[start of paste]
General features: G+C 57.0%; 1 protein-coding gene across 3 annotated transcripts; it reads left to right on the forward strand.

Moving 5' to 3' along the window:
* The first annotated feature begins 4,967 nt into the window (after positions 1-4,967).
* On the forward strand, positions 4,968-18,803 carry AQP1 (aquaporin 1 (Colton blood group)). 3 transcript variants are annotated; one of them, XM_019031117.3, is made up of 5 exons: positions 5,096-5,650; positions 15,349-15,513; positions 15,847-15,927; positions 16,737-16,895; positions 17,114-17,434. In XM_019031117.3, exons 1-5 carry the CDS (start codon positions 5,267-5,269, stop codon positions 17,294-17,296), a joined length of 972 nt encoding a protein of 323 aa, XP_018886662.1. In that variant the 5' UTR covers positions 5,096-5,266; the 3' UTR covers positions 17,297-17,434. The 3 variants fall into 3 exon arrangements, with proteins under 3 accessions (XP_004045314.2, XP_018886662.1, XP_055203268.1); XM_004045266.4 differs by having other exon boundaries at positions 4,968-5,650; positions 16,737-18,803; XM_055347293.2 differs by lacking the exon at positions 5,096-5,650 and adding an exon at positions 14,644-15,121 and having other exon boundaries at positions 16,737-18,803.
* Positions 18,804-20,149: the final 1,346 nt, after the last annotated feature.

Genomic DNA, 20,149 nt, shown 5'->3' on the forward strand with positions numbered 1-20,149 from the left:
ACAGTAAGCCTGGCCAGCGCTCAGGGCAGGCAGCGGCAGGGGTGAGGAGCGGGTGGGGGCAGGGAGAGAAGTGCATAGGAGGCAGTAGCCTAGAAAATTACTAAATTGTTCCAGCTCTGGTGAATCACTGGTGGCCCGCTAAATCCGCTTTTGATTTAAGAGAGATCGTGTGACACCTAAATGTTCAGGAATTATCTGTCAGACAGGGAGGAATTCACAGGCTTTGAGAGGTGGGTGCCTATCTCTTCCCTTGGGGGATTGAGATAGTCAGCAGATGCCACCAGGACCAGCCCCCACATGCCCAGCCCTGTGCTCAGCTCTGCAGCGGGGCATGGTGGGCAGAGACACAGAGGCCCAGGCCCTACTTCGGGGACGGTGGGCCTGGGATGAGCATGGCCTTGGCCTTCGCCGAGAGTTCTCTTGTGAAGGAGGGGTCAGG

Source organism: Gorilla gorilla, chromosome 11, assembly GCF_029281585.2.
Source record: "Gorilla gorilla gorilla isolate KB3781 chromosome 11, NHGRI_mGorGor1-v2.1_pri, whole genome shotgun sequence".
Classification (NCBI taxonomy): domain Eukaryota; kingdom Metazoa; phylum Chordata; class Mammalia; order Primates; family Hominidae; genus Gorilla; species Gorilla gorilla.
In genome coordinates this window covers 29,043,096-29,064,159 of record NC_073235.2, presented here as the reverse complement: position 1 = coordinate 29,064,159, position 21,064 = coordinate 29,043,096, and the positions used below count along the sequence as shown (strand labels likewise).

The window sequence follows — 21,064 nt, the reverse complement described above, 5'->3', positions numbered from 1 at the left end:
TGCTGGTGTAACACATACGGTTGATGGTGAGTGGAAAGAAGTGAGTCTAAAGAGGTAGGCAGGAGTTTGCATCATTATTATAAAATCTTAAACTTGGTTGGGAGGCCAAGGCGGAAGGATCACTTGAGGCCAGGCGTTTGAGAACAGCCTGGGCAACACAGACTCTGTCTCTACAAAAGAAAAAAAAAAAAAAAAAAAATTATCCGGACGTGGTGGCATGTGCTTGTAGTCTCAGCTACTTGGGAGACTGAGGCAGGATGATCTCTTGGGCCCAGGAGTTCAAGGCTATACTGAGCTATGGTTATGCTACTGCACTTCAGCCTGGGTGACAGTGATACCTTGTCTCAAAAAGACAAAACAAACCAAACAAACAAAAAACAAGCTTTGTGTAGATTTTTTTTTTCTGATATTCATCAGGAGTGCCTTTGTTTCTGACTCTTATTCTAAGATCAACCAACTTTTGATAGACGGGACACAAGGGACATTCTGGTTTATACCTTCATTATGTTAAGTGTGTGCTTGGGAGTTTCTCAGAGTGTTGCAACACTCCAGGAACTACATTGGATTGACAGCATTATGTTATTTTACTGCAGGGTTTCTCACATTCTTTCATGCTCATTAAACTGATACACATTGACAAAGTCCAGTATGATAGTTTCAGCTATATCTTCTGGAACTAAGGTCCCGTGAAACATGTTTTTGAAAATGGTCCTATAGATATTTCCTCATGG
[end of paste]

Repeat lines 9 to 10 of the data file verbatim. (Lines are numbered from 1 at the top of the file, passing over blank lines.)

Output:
Source record: "Gorilla gorilla gorilla isolate KB3781 chromosome 11, NHGRI_mGorGor1-v2.1_pri, whole genome shotgun sequence".
Classification (NCBI taxonomy): domain Eukaryota; kingdom Metazoa; phylum Chordata; class Mammalia; order Primates; family Hominidae; genus Gorilla; species Gorilla gorilla.